ABOUT HIGH BLOOD PRESSURE What You’ll Find Where You’ll Find It Because the more you know, the healthier you can be. Attitudes and Beliefs High ...
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What You’ll Find

Where You’ll Find It

Because the more you know, the healthier you can be.

Attitudes and Beliefs

High Blood Pressure—What Is It?


This booklet is designed to help you understand high blood pressure and the things you can do every day to manage it and reduce your risk of other health problems.

My Blood Pressure Numbers—What Do They Mean?


My Blood Pressure Goals—What Are They?


As always, talk to your doctor for more information.* Taking your medicine as directed by your doctor is one of the most important things you can do. If you’re like most people, this may be easier said than done.


Taking Medicines

Blood Pressure Medicines—How Do They Work?


My Medicines—How Can I Get the Most From Them?



Sticking With My Medicines—What Will Work?


Talking With My Healthcare Team

My Doctor Visits—How Can I Get Ready?


Help From Others *The term “doctor” is used throughout this booklet to represent your healthcare provider and also includes nurse practitioners and physician assistants. 2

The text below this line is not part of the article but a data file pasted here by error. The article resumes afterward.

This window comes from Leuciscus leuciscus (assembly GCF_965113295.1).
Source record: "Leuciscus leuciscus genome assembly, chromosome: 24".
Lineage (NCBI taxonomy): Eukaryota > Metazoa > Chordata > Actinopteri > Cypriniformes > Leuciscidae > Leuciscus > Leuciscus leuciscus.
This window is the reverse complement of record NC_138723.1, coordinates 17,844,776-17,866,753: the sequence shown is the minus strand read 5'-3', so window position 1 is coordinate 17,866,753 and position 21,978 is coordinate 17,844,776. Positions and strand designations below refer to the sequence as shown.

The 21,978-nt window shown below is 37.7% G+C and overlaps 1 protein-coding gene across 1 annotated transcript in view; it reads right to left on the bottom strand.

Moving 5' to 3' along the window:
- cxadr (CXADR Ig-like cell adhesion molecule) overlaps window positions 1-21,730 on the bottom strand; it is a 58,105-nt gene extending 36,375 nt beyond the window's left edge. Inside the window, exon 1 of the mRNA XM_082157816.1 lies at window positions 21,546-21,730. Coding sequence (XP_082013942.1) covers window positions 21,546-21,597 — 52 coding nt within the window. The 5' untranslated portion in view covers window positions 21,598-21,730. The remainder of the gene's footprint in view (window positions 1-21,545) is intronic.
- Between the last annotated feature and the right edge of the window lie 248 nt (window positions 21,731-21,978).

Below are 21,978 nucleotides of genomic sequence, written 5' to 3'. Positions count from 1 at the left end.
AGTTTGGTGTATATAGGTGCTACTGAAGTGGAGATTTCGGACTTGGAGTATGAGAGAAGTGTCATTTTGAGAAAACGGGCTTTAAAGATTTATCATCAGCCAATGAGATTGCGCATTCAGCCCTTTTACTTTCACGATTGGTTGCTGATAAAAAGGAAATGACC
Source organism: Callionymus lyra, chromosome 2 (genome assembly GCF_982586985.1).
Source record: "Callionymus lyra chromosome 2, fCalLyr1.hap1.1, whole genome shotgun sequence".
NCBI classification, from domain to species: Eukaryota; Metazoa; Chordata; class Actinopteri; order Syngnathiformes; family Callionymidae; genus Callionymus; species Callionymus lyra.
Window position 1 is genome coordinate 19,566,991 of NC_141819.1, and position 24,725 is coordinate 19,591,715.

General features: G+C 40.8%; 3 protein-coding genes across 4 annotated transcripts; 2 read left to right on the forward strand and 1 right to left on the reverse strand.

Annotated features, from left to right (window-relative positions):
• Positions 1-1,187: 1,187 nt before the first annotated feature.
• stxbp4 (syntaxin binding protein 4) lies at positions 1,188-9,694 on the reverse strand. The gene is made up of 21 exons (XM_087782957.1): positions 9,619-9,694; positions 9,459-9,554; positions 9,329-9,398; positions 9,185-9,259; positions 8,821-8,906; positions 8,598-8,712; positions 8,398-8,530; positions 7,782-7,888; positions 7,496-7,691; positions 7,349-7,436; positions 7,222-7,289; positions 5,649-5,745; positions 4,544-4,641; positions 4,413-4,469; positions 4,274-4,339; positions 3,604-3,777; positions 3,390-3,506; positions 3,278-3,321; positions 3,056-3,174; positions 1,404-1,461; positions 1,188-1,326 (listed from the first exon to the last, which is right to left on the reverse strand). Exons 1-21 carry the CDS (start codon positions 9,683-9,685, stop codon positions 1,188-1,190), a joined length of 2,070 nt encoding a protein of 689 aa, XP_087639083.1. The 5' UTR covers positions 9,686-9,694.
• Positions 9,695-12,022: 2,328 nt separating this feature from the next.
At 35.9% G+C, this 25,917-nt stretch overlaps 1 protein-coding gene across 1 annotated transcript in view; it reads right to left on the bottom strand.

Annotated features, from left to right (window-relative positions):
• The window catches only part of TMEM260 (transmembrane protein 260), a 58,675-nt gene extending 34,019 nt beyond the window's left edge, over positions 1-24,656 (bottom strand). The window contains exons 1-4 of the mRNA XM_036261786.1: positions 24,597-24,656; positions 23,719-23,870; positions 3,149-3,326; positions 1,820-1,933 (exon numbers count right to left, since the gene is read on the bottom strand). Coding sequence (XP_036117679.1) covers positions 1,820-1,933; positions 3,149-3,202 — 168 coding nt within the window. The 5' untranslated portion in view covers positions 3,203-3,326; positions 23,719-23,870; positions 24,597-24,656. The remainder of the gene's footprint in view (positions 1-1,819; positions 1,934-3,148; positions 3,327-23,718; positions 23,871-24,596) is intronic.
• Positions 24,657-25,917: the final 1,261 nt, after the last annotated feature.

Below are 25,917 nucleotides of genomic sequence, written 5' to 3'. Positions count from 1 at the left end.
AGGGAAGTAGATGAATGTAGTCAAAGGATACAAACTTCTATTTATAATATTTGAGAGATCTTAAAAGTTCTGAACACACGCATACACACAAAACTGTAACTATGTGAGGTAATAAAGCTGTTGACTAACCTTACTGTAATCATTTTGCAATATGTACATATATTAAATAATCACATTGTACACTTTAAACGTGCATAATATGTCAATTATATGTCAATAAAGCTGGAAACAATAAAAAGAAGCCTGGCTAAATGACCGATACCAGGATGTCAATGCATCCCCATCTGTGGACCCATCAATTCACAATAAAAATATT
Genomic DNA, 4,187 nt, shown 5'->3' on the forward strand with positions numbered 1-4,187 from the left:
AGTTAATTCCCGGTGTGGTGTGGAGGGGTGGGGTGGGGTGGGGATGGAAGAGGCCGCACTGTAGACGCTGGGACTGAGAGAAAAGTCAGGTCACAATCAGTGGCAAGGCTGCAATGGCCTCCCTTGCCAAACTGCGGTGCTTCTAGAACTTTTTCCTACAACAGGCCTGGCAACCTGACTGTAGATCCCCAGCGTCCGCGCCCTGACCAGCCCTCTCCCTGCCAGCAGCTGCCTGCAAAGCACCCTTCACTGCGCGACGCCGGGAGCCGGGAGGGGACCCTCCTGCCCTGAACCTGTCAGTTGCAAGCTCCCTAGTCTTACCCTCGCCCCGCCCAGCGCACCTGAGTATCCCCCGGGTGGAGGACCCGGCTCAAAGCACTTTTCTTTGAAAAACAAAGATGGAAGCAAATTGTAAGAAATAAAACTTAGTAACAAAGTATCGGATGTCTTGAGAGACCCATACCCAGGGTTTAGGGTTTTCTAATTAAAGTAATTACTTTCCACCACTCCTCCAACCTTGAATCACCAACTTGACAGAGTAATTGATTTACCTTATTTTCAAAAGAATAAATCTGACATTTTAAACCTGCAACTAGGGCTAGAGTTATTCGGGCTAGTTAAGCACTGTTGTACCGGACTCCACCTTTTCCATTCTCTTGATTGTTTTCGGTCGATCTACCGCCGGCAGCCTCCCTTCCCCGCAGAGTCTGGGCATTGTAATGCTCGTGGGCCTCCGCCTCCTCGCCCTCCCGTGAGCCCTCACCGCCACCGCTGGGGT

High Blood Pressure Support—Where Can I Go for Help?


Blood Pressure Tracker

Back 3

Attitudes and Beliefs

How could I have high blood pressure? I feel fine.

High blood pressure is called a "silent killer" because it usually does not cause any symptoms. Learn more about high blood pressure and how to treat it. What is blood pressure? Your heart pumps oxygen-rich blood through blood vessels to all parts of your body. Blood pressure is the force of blood against the walls of your blood vessels. Normal blood vessels are wide open and the blood moves freely. This leads to normal blood pressure. What is high blood pressure?

Normal blood vessel

• High blood pressure occurs when your blood vessels become stiffer and more narrow. • Your heart has to work harder to push blood through the blood vessels to all parts of your body. • If high blood pressure is not treated, it can lead to serious health problems like heart attack and stroke.

What causes high blood pressure?

High Blood Pressure—What Is It?

There are many risk factors for high blood pressure. Some of these risk factors can be controlled and others cannot: Risk Factors You Cannot Control

Risk Factors You Can Control

• Older age

• Being overweight

• Family history of high blood pressure

• Drinking too much alcohol

• Race (African Americans are at higher risk)

• Eating too much salt • Inactive lifestyle • Smoking • Stress

Taking care of high blood pressure every day Talk to your doctor about the changes you can make to lower your blood pressure. • Get your blood pressure checked at every visit. • Limit alcohol intake. • Follow a healthy diet that is low in salt (sodium) and fat.

High blood pressure caused by stiff/narrow blood vessel

• Start a regular exercise program. • If you smoke, ask about ways to quit. • Try to lose weight and keep it off. • Take your medicine as directed. Use a goal checklist. Set goals that you are ready to reach.